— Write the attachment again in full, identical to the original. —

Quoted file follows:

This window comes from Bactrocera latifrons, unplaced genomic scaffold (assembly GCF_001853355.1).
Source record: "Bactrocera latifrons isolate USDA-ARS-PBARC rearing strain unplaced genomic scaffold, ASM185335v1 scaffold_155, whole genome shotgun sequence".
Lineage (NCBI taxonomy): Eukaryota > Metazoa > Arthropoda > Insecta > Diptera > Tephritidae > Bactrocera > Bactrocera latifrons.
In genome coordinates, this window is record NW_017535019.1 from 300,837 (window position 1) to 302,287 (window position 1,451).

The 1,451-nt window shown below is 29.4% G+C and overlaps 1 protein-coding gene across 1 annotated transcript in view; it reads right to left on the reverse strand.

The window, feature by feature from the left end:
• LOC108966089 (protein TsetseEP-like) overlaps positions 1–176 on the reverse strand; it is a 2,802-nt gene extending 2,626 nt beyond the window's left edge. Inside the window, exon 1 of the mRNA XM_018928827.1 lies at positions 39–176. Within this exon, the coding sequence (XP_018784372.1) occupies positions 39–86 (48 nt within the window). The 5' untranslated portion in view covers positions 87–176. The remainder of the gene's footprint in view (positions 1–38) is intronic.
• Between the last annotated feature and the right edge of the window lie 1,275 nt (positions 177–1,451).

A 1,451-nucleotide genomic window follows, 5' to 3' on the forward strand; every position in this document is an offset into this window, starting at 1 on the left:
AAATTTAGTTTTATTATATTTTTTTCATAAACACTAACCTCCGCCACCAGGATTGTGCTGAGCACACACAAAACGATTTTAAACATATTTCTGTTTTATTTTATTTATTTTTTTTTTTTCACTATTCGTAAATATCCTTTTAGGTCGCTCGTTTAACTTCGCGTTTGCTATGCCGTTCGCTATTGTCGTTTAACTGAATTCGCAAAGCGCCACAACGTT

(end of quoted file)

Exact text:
This window comes from Bactrocera latifrons, unplaced genomic scaffold (assembly GCF_001853355.1).
Source record: "Bactrocera latifrons isolate USDA-ARS-PBARC rearing strain unplaced genomic scaffold, ASM185335v1 scaffold_155, whole genome shotgun sequence".
Lineage (NCBI taxonomy): Eukaryota > Metazoa > Arthropoda > Insecta > Diptera > Tephritidae > Bactrocera > Bactrocera latifrons.
In genome coordinates, this window is record NW_017535019.1 from 300,837 (window position 1) to 302,287 (window position 1,451).

The 1,451-nt window shown below is 29.4% G+C and overlaps 1 protein-coding gene across 1 annotated transcript in view; it reads right to left on the reverse strand.

The window, feature by feature from the left end:
• LOC108966089 (protein TsetseEP-like) overlaps positions 1–176 on the reverse strand; it is a 2,802-nt gene extending 2,626 nt beyond the window's left edge. Inside the window, exon 1 of the mRNA XM_018928827.1 lies at positions 39–176. Within this exon, the coding sequence (XP_018784372.1) occupies positions 39–86 (48 nt within the window). The 5' untranslated portion in view covers positions 87–176. The remainder of the gene's footprint in view (positions 1–38) is intronic.
• Between the last annotated feature and the right edge of the window lie 1,275 nt (positions 177–1,451).

A 1,451-nucleotide genomic window follows, 5' to 3' on the forward strand; every position in this document is an offset into this window, starting at 1 on the left:
AAATTTAGTTTTATTATATTTTTTTCATAAACACTAACCTCCGCCACCAGGATTGTGCTGAGCACACACAAAACGATTTTAAACATATTTCTGTTTTATTTTATTTATTTTTTTTTTTTCACTATTCGTAAATATCCTTTTAGGTCGCTCGTTTAACTTCGCGTTTGCTATGCCGTTCGCTATTGTCGTTTAACTGAATTCGCAAAGCGCCACAACGTT